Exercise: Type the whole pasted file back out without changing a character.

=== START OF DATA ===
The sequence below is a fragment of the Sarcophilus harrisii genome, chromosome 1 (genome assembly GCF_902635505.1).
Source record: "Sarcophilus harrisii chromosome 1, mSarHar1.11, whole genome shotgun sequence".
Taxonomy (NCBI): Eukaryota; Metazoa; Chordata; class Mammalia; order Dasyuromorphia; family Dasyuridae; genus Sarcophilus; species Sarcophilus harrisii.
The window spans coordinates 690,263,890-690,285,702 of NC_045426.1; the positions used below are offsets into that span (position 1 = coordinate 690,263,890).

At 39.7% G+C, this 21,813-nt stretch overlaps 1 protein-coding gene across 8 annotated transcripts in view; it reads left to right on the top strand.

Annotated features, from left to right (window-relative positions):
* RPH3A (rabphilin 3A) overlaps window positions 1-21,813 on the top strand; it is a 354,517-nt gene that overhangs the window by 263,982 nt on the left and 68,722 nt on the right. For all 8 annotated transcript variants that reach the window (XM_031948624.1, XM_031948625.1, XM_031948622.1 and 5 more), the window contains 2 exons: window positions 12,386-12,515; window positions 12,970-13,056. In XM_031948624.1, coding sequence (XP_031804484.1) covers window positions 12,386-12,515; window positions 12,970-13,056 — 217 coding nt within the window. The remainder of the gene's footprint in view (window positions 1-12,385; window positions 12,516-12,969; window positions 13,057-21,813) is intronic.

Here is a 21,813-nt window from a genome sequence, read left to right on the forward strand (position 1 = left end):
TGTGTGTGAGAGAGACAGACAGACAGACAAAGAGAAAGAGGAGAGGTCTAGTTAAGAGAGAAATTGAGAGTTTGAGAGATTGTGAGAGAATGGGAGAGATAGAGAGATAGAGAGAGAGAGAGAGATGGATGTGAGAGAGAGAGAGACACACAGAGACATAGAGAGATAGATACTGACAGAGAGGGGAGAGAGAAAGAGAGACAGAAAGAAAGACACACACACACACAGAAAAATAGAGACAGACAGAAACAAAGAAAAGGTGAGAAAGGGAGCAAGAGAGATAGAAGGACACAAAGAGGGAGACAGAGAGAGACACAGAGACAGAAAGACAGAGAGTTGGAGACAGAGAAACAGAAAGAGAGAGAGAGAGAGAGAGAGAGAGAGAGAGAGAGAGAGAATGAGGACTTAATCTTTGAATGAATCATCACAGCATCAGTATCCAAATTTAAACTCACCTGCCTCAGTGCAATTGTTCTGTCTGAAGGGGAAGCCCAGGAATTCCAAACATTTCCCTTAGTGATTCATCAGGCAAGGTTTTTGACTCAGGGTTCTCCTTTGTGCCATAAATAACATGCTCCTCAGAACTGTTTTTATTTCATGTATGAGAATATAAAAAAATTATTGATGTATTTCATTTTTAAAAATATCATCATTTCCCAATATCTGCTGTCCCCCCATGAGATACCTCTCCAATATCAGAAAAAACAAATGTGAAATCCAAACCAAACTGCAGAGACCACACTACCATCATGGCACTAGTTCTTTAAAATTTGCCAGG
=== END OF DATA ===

The sequence below is a fragment of the Sarcophilus harrisii genome, chromosome 1 (genome assembly GCF_902635505.1).
Source record: "Sarcophilus harrisii chromosome 1, mSarHar1.11, whole genome shotgun sequence".
Taxonomy (NCBI): Eukaryota; Metazoa; Chordata; class Mammalia; order Dasyuromorphia; family Dasyuridae; genus Sarcophilus; species Sarcophilus harrisii.
The window spans coordinates 690,263,890-690,285,702 of NC_045426.1; the positions used below are offsets into that span (position 1 = coordinate 690,263,890).

At 39.7% G+C, this 21,813-nt stretch overlaps 1 protein-coding gene across 8 annotated transcripts in view; it reads left to right on the top strand.

Annotated features, from left to right (window-relative positions):
* RPH3A (rabphilin 3A) overlaps window positions 1-21,813 on the top strand; it is a 354,517-nt gene that overhangs the window by 263,982 nt on the left and 68,722 nt on the right. For all 8 annotated transcript variants that reach the window (XM_031948624.1, XM_031948625.1, XM_031948622.1 and 5 more), the window contains 2 exons: window positions 12,386-12,515; window positions 12,970-13,056. In XM_031948624.1, coding sequence (XP_031804484.1) covers window positions 12,386-12,515; window positions 12,970-13,056 — 217 coding nt within the window. The remainder of the gene's footprint in view (window positions 1-12,385; window positions 12,516-12,969; window positions 13,057-21,813) is intronic.

Here is a 21,813-nt window from a genome sequence, read left to right on the forward strand (position 1 = left end):
TGTGTGTGAGAGAGACAGACAGACAGACAAAGAGAAAGAGGAGAGGTCTAGTTAAGAGAGAAATTGAGAGTTTGAGAGATTGTGAGAGAATGGGAGAGATAGAGAGATAGAGAGAGAGAGAGAGATGGATGTGAGAGAGAGAGAGACACACAGAGACATAGAGAGATAGATACTGACAGAGAGGGGAGAGAGAAAGAGAGACAGAAAGAAAGACACACACACACACAGAAAAATAGAGACAGACAGAAACAAAGAAAAGGTGAGAAAGGGAGCAAGAGAGATAGAAGGACACAAAGAGGGAGACAGAGAGAGACACAGAGACAGAAAGACAGAGAGTTGGAGACAGAGAAACAGAAAGAGAGAGAGAGAGAGAGAGAGAGAGAGAGAGAGAGAGAGAATGAGGACTTAATCTTTGAATGAATCATCACAGCATCAGTATCCAAATTTAAACTCACCTGCCTCAGTGCAATTGTTCTGTCTGAAGGGGAAGCCCAGGAATTCCAAACATTTCCCTTAGTGATTCATCAGGCAAGGTTTTTGACTCAGGGTTCTCCTTTGTGCCATAAATAACATGCTCCTCAGAACTGTTTTTATTTCATGTATGAGAATATAAAAAAATTATTGATGTATTTCATTTTTAAAAATATCATCATTTCCCAATATCTGCTGTCCCCCCATGAGATACCTCTCCAATATCAGAAAAAACAAATGTGAAATCCAAACCAAACTGCAGAGACCACACTACCATCATGGCACTAGTTCTTTAAAATTTGCCAGG